Tooth Tutor Program
“Put the sparkle back in your child’s smile!”
Why do we need the Tooth Tutor?
The Tooth Tutor helps parents learn what they need to know and do to put the sparkle back in their child’s smile!
As a parent, you are the greatest influence on your children’s oral health habits. Good oral health is just as important as a healthy heart, lungs or bones. By caring for your child’s mouth, gums and teeth you can help your child have a beautiful smile and avoid many serious problems like pain, infection and speaking difficulties, not to mention expensive dental visits.
The Tutor visits families to help them learn how to keep their child’s teeth healthy, and prevent more dental caries from occurring. Services are provided in the comfort of your home, away from the dental office, at a time that is convenient for you and your family. The Tutor will make approximately three visits and is available by phone for questions and support.
The purpose of the Tooth Tutor program is to reduce the number of new and recurring dental caries (tooth decay) in children who have already experienced a high number of caries.
It’s easy! Simply call our office (760-924-7626) and tell us you’d like a visit from the Tooth Tutor. The Tooth Tutor will call you at home to arrange for your first visit. The Tooth Tutor is bilingual (English and Spanish).
Common Questions about the Tooth Tutor Program
What is the cost? There is no charge for the program. It is free.
What services does the Tutor provide? The specific services your family receives will be based on the needs of your child. A specially trained oral health promoter, called a Tooth Tutor, will explain all procedures, their purpose and their benefit. As an enrolled family you can expect instruction on:
- oral hygiene (toothbrushing without tantrums)
- diet to prevent decay (eating practices that promote good oral health)
- topical fluoride varnish application (to strengthen teeth; this is safe even for babies, and works differently than supplements or fluoridated water).
Enrolled families receive toothbrushes, toothpaste, and floss for everyone in the family!
How is the Tutor different from the dentist? The program offers services that compliment, not replace, dental treatment that you receive at your dentist’s office.
Will the program do fillings or other treatment? No. The program provides personalized instruction and supplies to keep your child’s teeth healthy.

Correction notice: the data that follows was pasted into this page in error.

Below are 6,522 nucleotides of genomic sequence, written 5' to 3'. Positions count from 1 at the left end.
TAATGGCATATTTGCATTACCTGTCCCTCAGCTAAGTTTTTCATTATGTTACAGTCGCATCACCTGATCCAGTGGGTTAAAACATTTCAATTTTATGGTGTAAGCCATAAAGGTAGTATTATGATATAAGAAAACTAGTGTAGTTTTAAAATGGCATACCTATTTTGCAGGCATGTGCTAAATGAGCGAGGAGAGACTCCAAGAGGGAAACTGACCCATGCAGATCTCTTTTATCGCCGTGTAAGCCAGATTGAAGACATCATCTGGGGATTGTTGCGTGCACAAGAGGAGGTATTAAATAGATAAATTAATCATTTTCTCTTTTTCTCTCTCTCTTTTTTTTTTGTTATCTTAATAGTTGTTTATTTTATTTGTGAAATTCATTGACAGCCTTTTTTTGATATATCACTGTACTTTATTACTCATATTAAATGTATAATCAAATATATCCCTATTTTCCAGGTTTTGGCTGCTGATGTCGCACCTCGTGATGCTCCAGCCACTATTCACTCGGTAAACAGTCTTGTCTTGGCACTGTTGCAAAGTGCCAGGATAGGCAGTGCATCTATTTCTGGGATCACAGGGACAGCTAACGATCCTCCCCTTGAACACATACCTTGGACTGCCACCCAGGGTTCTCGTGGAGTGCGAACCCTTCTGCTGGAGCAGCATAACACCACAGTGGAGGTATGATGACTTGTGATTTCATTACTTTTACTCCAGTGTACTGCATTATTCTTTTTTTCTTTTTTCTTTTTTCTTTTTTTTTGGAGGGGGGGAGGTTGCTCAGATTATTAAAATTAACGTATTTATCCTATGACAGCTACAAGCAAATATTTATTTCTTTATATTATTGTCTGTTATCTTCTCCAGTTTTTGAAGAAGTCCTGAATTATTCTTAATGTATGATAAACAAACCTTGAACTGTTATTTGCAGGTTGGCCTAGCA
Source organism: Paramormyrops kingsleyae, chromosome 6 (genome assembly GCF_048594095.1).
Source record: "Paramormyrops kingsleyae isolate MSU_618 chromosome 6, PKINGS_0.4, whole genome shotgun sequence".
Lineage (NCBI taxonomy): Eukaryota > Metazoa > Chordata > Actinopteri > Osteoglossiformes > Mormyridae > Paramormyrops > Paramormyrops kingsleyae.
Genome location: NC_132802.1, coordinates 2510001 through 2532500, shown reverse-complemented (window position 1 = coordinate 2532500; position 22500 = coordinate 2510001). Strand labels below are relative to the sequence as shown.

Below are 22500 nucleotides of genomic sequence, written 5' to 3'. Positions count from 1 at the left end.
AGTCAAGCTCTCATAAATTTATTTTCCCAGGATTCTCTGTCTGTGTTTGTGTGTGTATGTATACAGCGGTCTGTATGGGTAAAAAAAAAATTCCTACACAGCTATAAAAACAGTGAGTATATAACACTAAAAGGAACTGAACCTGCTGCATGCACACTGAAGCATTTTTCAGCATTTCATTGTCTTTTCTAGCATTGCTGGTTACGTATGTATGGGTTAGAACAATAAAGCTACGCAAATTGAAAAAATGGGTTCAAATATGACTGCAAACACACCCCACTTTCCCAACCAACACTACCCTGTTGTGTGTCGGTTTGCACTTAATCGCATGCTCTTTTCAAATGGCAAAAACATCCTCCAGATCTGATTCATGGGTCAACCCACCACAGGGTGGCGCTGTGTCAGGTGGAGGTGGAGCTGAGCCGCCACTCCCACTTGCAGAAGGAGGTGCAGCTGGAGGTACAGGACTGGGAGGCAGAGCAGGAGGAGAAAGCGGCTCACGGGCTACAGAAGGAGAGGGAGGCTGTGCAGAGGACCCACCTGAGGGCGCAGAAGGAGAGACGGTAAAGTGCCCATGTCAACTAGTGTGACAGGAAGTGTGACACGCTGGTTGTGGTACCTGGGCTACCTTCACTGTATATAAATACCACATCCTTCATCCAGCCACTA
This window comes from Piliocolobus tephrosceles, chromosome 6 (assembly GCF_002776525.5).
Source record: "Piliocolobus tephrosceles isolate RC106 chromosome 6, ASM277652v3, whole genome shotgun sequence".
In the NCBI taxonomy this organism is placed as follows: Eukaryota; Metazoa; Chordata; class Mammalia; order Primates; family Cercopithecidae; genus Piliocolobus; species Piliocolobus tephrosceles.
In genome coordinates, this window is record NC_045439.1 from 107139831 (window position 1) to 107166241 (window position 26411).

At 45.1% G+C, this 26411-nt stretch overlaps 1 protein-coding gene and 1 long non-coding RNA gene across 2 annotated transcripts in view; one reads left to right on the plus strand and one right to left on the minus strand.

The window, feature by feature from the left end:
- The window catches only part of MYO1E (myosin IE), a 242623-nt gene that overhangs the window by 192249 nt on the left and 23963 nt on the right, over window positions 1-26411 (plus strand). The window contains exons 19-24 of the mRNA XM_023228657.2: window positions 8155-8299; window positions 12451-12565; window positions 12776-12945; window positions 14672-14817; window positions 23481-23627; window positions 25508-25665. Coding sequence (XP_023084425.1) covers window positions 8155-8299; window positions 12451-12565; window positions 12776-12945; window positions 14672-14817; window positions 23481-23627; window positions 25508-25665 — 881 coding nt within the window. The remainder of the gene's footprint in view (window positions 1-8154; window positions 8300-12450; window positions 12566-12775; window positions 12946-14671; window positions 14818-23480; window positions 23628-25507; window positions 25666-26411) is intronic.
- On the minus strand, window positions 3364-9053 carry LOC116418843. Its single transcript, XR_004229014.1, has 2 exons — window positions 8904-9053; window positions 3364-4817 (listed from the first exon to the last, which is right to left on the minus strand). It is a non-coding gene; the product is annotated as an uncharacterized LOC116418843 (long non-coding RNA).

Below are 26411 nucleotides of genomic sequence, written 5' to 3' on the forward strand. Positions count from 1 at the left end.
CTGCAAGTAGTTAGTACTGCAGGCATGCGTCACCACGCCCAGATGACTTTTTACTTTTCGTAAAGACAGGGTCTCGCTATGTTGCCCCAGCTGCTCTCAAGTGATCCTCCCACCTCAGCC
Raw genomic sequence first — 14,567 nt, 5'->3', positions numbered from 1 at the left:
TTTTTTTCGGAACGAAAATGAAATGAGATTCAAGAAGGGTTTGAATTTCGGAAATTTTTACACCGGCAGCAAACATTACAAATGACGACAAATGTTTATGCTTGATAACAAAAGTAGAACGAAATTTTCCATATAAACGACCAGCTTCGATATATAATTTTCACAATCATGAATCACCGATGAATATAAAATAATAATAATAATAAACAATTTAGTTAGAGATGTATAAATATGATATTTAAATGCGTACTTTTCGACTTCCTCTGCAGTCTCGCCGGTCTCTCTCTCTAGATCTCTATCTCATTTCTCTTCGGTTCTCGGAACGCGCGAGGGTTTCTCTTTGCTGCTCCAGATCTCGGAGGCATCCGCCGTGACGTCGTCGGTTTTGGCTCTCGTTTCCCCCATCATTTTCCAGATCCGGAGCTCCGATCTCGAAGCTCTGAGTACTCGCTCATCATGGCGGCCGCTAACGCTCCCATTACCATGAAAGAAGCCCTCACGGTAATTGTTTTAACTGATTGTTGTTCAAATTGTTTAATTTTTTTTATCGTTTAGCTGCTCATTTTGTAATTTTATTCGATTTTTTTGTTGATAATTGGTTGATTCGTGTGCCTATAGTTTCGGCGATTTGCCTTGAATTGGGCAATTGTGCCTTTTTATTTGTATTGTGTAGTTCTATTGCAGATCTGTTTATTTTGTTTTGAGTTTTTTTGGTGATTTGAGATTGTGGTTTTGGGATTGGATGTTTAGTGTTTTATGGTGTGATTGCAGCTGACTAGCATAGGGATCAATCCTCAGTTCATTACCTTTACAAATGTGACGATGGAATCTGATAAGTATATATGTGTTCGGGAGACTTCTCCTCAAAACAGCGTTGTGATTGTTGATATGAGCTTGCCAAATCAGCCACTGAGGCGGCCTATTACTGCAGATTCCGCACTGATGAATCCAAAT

Healthy Teeth for Healthy Kids – Tips for Parents & Caregivers
Why are baby teeth so important?
Many parents wonder why it is necessary to care for the “baby teeth” when “these are going to fall out anyway.” Baby teeth are important because they hold the space for permanent teeth. If the baby teeth come into an unhealthy mouth, they will become unhealthy too. Healthy teeth are also important for speech development and nutrition.
The first thing you can do to protect your child’s teeth is to set a good example. Everyone knows that children love to imitate grownups and even the littlest ones will want to brush and floss if they see you do it. Secondly, learn what you need to know and do to keep their smiles sparkling. Here are a few helpful tips:
From birth to 1 year old:
- Breastfeed your baby.
- Prevent painful baby bottle tooth decay by not letting your baby fall
asleep with a bottle in his or her mouth.
- Wipe or brush your baby’s teeth daily, especially after eating, with
a clean washcloth or a moist, soft child’s toothbrush, without toothpaste.
- Introduce a cup around 6 months of age.
- To avoid spreading the germs that can cause cavities, don’t put anything
in a child’s mouth if it has been in your mouth. This includes spoons, cups
and toothbrushes. The bacteria in your mouth can cause tooth decay in your
From 1 to 2 years old:
- Stop bottle-feeding at 12 months of age.
- Schedule a visit to the dentist by your child’s first birthday. You want
to find a “dental home” for your child and build a relationship with a dentist
you trust. Ask friends or your pediatrician to give you the names of dentists
who work well with children.
- Once your baby is eating solid foods, limit the number of sweet and sticky
foods that he or she eats. Instead, offer a variety of healthy foods from
all of the food groups such as fruits, vegetables and cheeses.